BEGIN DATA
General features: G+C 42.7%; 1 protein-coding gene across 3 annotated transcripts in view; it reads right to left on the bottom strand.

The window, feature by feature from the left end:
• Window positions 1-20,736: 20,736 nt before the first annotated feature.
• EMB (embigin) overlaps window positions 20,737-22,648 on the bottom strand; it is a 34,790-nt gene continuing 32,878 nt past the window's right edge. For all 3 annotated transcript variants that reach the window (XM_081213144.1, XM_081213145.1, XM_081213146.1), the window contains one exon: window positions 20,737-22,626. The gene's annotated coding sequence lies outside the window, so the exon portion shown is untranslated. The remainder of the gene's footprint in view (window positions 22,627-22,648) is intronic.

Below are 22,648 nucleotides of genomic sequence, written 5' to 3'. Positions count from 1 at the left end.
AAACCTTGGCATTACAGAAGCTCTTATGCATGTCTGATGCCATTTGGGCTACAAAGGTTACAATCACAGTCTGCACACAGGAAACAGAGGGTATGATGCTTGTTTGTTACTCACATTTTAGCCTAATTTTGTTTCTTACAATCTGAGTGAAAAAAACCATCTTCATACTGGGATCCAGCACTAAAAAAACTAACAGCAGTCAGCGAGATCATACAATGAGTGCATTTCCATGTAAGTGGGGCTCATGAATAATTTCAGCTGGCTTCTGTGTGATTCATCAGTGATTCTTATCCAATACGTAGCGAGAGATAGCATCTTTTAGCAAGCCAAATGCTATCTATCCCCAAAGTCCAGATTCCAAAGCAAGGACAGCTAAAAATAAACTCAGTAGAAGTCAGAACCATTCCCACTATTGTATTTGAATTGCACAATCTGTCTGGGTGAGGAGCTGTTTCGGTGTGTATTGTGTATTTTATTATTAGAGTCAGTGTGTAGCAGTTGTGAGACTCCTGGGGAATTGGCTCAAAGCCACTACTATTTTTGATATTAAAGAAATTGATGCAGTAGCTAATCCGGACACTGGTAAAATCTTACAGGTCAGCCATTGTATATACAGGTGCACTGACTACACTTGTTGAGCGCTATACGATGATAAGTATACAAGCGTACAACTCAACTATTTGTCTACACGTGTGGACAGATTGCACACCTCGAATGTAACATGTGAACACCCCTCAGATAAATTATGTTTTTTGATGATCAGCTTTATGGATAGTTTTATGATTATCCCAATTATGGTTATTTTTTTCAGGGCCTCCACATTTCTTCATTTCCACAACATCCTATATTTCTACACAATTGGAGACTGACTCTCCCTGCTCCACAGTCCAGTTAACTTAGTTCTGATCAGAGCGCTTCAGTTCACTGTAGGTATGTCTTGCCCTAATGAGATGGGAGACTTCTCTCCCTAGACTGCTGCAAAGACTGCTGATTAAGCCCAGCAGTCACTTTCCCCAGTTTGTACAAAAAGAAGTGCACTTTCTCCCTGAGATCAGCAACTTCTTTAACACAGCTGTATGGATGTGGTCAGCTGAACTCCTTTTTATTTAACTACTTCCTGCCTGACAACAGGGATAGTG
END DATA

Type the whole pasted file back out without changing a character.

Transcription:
General features: G+C 42.7%; 1 protein-coding gene across 3 annotated transcripts in view; it reads right to left on the bottom strand.

The window, feature by feature from the left end:
• Window positions 1-20,736: 20,736 nt before the first annotated feature.
• EMB (embigin) overlaps window positions 20,737-22,648 on the bottom strand; it is a 34,790-nt gene continuing 32,878 nt past the window's right edge. For all 3 annotated transcript variants that reach the window (XM_081213144.1, XM_081213145.1, XM_081213146.1), the window contains one exon: window positions 20,737-22,626. The gene's annotated coding sequence lies outside the window, so the exon portion shown is untranslated. The remainder of the gene's footprint in view (window positions 22,627-22,648) is intronic.

Below are 22,648 nucleotides of genomic sequence, written 5' to 3'. Positions count from 1 at the left end.
AAACCTTGGCATTACAGAAGCTCTTATGCATGTCTGATGCCATTTGGGCTACAAAGGTTACAATCACAGTCTGCACACAGGAAACAGAGGGTATGATGCTTGTTTGTTACTCACATTTTAGCCTAATTTTGTTTCTTACAATCTGAGTGAAAAAAACCATCTTCATACTGGGATCCAGCACTAAAAAAACTAACAGCAGTCAGCGAGATCATACAATGAGTGCATTTCCATGTAAGTGGGGCTCATGAATAATTTCAGCTGGCTTCTGTGTGATTCATCAGTGATTCTTATCCAATACGTAGCGAGAGATAGCATCTTTTAGCAAGCCAAATGCTATCTATCCCCAAAGTCCAGATTCCAAAGCAAGGACAGCTAAAAATAAACTCAGTAGAAGTCAGAACCATTCCCACTATTGTATTTGAATTGCACAATCTGTCTGGGTGAGGAGCTGTTTCGGTGTGTATTGTGTATTTTATTATTAGAGTCAGTGTGTAGCAGTTGTGAGACTCCTGGGGAATTGGCTCAAAGCCACTACTATTTTTGATATTAAAGAAATTGATGCAGTAGCTAATCCGGACACTGGTAAAATCTTACAGGTCAGCCATTGTATATACAGGTGCACTGACTACACTTGTTGAGCGCTATACGATGATAAGTATACAAGCGTACAACTCAACTATTTGTCTACACGTGTGGACAGATTGCACACCTCGAATGTAACATGTGAACACCCCTCAGATAAATTATGTTTTTTGATGATCAGCTTTATGGATAGTTTTATGATTATCCCAATTATGGTTATTTTTTTCAGGGCCTCCACATTTCTTCATTTCCACAACATCCTATATTTCTACACAATTGGAGACTGACTCTCCCTGCTCCACAGTCCAGTTAACTTAGTTCTGATCAGAGCGCTTCAGTTCACTGTAGGTATGTCTTGCCCTAATGAGATGGGAGACTTCTCTCCCTAGACTGCTGCAAAGACTGCTGATTAAGCCCAGCAGTCACTTTCCCCAGTTTGTACAAAAAGAAGTGCACTTTCTCCCTGAGATCAGCAACTTCTTTAACACAGCTGTATGGATGTGGTCAGCTGAACTCCTTTTTATTTAACTACTTCCTGCCTGACAACAGGGATAGTG